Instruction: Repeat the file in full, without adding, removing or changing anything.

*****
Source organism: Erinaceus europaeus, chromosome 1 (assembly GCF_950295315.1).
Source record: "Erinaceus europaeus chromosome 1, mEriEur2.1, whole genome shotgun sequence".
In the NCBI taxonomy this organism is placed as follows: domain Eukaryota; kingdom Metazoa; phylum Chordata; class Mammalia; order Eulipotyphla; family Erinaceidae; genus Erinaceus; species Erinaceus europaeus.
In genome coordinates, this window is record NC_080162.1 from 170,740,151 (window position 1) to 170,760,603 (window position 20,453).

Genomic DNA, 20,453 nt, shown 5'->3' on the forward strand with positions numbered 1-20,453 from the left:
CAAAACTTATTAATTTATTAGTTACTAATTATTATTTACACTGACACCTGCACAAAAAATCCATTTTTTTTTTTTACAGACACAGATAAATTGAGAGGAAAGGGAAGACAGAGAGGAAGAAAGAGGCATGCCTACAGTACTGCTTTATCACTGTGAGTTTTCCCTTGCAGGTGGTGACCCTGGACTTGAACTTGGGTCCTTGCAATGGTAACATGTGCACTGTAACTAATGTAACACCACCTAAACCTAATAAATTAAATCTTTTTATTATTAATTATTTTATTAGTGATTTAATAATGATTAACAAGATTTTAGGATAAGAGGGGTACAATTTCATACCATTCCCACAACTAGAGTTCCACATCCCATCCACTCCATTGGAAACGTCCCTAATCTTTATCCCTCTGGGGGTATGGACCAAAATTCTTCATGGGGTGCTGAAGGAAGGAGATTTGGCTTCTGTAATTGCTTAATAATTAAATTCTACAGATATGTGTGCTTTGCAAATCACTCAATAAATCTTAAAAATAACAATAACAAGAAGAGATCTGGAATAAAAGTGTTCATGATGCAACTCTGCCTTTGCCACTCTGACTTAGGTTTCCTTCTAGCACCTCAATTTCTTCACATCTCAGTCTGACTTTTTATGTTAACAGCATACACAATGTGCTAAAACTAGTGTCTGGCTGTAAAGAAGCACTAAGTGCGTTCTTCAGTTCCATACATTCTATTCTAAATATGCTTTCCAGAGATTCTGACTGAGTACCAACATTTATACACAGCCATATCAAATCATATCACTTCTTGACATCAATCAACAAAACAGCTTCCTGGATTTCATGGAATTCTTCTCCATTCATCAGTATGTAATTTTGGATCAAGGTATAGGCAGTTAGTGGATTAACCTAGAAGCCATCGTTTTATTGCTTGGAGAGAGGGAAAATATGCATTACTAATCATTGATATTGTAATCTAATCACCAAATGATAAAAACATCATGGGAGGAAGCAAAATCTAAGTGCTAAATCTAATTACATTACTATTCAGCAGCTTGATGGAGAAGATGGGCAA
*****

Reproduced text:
Source organism: Erinaceus europaeus, chromosome 1 (assembly GCF_950295315.1).
Source record: "Erinaceus europaeus chromosome 1, mEriEur2.1, whole genome shotgun sequence".
In the NCBI taxonomy this organism is placed as follows: domain Eukaryota; kingdom Metazoa; phylum Chordata; class Mammalia; order Eulipotyphla; family Erinaceidae; genus Erinaceus; species Erinaceus europaeus.
In genome coordinates, this window is record NC_080162.1 from 170,740,151 (window position 1) to 170,760,603 (window position 20,453).

Genomic DNA, 20,453 nt, shown 5'->3' on the forward strand with positions numbered 1-20,453 from the left:
CAAAACTTATTAATTTATTAGTTACTAATTATTATTTACACTGACACCTGCACAAAAAATCCATTTTTTTTTTTTACAGACACAGATAAATTGAGAGGAAAGGGAAGACAGAGAGGAAGAAAGAGGCATGCCTACAGTACTGCTTTATCACTGTGAGTTTTCCCTTGCAGGTGGTGACCCTGGACTTGAACTTGGGTCCTTGCAATGGTAACATGTGCACTGTAACTAATGTAACACCACCTAAACCTAATAAATTAAATCTTTTTATTATTAATTATTTTATTAGTGATTTAATAATGATTAACAAGATTTTAGGATAAGAGGGGTACAATTTCATACCATTCCCACAACTAGAGTTCCACATCCCATCCACTCCATTGGAAACGTCCCTAATCTTTATCCCTCTGGGGGTATGGACCAAAATTCTTCATGGGGTGCTGAAGGAAGGAGATTTGGCTTCTGTAATTGCTTAATAATTAAATTCTACAGATATGTGTGCTTTGCAAATCACTCAATAAATCTTAAAAATAACAATAACAAGAAGAGATCTGGAATAAAAGTGTTCATGATGCAACTCTGCCTTTGCCACTCTGACTTAGGTTTCCTTCTAGCACCTCAATTTCTTCACATCTCAGTCTGACTTTTTATGTTAACAGCATACACAATGTGCTAAAACTAGTGTCTGGCTGTAAAGAAGCACTAAGTGCGTTCTTCAGTTCCATACATTCTATTCTAAATATGCTTTCCAGAGATTCTGACTGAGTACCAACATTTATACACAGCCATATCAAATCATATCACTTCTTGACATCAATCAACAAAACAGCTTCCTGGATTTCATGGAATTCTTCTCCATTCATCAGTATGTAATTTTGGATCAAGGTATAGGCAGTTAGTGGATTAACCTAGAAGCCATCGTTTTATTGCTTGGAGAGAGGGAAAATATGCATTACTAATCATTGATATTGTAATCTAATCACCAAATGATAAAAACATCATGGGAGGAAGCAAAATCTAAGTGCTAAATCTAATTACATTACTATTCAGCAGCTTGATGGAGAAGATGGGCAA